Ralph Iloffmann (1927) writes: “For a great part of the year the Lewis woodpecker is a silent bird, uttering not even a call note, but in the mating season it utters a harsh chirr and a high-pitched squalling chee-up, repeated at rather long intervals. Adult birds utter near the nest a series of sharp metallic cries like the syllable ick, ick, ick, which when rapidly repeated become a rattle. The young in the nest utter the usual hissing sound of young woodpeckers.”
Field marks: Lewis’s woodpecker should be easily recognized. At a distance it appears likes a black bird, the back and the upper and lower surfaces of the wings being black, with no conspicuous white showing anywhere, and with a crowlike flight, broad wings and black tail. At short range, the greenish sheen of the back may glisten in the sunlight, and the silvery gray collar and pinkish underparts may be seen, as well as the gray upper breast and perhaps the red face.
Fall: This woodpecker seems to be a highly migratory species. From the northern parts of its range it disappears almost entirely during winter; and throughout its entire range it is given to extensive wanderings, being very abundant in certain localities during fall and winter in certain seasons and at other seasons entirely absent. The species is highly gregarious in fall, wandering about in large flocks in search for suitable food supplies.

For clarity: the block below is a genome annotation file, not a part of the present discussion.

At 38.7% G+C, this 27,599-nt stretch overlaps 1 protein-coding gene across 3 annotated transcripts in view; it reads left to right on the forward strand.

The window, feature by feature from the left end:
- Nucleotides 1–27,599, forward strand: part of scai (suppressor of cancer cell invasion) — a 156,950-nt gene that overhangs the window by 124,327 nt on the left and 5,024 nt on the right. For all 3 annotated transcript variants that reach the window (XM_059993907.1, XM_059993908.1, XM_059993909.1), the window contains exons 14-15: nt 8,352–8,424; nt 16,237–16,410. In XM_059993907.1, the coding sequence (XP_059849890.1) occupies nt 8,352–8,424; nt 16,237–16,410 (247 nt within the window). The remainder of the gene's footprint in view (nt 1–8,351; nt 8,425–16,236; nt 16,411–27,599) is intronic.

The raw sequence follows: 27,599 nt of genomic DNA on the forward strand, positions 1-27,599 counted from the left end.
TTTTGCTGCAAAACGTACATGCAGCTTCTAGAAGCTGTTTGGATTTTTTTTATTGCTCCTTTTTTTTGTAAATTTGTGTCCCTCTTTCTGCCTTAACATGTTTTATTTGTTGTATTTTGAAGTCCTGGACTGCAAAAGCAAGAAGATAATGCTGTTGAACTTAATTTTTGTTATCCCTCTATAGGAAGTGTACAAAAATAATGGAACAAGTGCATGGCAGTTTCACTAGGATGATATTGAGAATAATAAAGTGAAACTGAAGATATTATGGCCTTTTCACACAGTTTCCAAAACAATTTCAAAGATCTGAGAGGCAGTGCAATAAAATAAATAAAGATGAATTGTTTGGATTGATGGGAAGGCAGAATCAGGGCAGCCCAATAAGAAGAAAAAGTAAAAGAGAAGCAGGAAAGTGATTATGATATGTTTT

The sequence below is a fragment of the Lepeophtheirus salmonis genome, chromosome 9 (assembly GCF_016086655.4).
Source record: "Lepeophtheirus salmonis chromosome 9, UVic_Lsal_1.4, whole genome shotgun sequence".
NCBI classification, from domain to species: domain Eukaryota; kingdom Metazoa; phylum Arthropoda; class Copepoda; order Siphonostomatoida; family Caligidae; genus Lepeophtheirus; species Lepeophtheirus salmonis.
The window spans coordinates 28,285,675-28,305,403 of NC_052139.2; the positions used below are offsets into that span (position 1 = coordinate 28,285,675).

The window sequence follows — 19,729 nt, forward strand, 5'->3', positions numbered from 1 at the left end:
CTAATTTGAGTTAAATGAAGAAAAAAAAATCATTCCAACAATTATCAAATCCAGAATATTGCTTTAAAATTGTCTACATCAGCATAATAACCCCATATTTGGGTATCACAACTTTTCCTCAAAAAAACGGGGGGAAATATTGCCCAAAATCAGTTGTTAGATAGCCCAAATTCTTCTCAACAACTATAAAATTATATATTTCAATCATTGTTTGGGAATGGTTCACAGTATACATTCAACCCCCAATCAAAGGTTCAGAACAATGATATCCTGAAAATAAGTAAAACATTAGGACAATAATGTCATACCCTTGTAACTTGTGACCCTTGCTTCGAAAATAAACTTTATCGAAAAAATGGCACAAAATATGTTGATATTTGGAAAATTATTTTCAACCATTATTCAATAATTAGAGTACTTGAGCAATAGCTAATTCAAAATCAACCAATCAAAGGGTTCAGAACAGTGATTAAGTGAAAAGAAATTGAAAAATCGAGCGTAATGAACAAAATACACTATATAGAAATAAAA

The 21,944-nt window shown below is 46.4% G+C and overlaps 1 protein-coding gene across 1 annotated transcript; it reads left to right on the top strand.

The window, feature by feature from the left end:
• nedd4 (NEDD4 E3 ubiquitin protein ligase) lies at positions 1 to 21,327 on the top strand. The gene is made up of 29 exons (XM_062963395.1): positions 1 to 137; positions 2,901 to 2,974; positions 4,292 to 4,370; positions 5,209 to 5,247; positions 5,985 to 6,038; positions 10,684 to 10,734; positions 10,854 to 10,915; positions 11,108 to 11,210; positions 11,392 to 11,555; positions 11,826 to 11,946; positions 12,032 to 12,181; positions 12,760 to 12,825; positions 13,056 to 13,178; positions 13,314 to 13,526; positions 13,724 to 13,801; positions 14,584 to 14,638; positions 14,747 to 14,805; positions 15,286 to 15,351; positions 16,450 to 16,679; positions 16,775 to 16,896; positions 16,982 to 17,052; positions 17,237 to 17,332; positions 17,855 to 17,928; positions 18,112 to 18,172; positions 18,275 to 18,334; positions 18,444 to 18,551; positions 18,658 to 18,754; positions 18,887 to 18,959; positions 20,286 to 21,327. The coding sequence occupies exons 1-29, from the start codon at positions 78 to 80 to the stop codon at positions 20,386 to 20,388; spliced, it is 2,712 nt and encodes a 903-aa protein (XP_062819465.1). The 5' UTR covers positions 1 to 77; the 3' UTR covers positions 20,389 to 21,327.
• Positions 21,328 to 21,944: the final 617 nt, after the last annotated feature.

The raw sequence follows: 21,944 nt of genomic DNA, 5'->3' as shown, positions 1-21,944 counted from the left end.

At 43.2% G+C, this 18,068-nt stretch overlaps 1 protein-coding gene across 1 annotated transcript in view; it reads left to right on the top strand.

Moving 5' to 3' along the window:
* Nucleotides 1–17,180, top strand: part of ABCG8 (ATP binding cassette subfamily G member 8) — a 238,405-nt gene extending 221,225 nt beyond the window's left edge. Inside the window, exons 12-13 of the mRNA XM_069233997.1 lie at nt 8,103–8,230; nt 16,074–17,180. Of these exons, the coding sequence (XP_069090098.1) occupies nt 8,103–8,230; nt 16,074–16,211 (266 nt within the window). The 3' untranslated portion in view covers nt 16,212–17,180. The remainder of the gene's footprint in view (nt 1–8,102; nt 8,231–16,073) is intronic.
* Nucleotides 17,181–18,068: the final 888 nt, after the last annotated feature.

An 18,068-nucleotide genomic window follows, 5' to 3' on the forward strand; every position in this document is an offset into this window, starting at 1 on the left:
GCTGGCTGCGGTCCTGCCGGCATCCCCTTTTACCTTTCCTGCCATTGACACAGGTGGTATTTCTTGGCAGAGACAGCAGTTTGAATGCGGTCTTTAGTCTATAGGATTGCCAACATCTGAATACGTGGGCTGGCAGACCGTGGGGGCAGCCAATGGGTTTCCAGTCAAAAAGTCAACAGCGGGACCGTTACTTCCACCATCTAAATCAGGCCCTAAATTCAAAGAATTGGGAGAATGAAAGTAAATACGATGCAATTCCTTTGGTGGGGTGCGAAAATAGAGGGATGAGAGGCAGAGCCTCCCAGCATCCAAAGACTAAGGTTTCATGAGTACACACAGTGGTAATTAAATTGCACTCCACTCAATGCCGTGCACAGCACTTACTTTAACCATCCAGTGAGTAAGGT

Mr. Rathbun tells me that this woodpepker is found in Washington from April to about November and occasionally is seen in winter, and says: “In this part [western] of the State the fall migration of this bird seems to begin early in September. Once, very early in the month, on our arrival at a lake not far from Seattle, we noticed a large number of these woodpeckers in three or four deciduous trees along the shore. Occasionally, a few of the birds would make short flights after insects in the air, but by far the larger number were more or less inactive and appeared to be resting, as some remained motionless where perched. And when one did change its position, it did this in a listless manner. Our arrival at the lake was rather late in the afternoon, and from the actions of the birds as a whole we gained the impression that they must have made quite an extended flight that day on their movement southward. On several other occasions in September we have seen this woodpecker as it was migrating. In each case a good many were in company, though rather loosely associated. And once, moving in a southerly direction with them for a very brief time, were numbers of nighthawks, swallows, and Vaux’s swifts flying around for insects.”
Mr. Neff (1928) writes: